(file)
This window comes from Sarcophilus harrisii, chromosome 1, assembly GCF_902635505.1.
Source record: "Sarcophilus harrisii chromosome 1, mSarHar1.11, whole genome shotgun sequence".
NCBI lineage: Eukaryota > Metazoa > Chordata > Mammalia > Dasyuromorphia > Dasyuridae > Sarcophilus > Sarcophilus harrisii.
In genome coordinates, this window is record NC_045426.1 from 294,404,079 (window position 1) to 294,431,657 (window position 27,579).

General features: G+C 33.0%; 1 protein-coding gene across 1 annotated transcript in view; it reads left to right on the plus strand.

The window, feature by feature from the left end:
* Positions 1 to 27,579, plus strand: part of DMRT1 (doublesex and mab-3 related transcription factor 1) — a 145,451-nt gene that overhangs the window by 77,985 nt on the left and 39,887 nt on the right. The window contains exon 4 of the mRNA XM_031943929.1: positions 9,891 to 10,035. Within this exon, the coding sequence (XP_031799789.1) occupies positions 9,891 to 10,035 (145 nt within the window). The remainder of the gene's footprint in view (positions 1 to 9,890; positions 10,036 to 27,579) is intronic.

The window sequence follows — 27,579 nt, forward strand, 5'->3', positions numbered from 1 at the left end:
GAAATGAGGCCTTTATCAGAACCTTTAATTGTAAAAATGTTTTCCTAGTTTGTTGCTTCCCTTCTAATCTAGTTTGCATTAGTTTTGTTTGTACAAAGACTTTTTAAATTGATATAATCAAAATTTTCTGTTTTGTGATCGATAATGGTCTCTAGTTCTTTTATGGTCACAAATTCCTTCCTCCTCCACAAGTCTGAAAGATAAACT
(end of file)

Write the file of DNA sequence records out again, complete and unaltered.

This window comes from Sarcophilus harrisii, chromosome 1, assembly GCF_902635505.1.
Source record: "Sarcophilus harrisii chromosome 1, mSarHar1.11, whole genome shotgun sequence".
NCBI lineage: Eukaryota > Metazoa > Chordata > Mammalia > Dasyuromorphia > Dasyuridae > Sarcophilus > Sarcophilus harrisii.
In genome coordinates, this window is record NC_045426.1 from 294,404,079 (window position 1) to 294,431,657 (window position 27,579).

General features: G+C 33.0%; 1 protein-coding gene across 1 annotated transcript in view; it reads left to right on the plus strand.

The window, feature by feature from the left end:
* Positions 1 to 27,579, plus strand: part of DMRT1 (doublesex and mab-3 related transcription factor 1) — a 145,451-nt gene that overhangs the window by 77,985 nt on the left and 39,887 nt on the right. The window contains exon 4 of the mRNA XM_031943929.1: positions 9,891 to 10,035. Within this exon, the coding sequence (XP_031799789.1) occupies positions 9,891 to 10,035 (145 nt within the window). The remainder of the gene's footprint in view (positions 1 to 9,890; positions 10,036 to 27,579) is intronic.

The window sequence follows — 27,579 nt, forward strand, 5'->3', positions numbered from 1 at the left end:
GAAATGAGGCCTTTATCAGAACCTTTAATTGTAAAAATGTTTTCCTAGTTTGTTGCTTCCCTTCTAATCTAGTTTGCATTAGTTTTGTTTGTACAAAGACTTTTTAAATTGATATAATCAAAATTTTCTGTTTTGTGATCGATAATGGTCTCTAGTTCTTTTATGGTCACAAATTCCTTCCTCCTCCACAAGTCTGAAAGATAAACT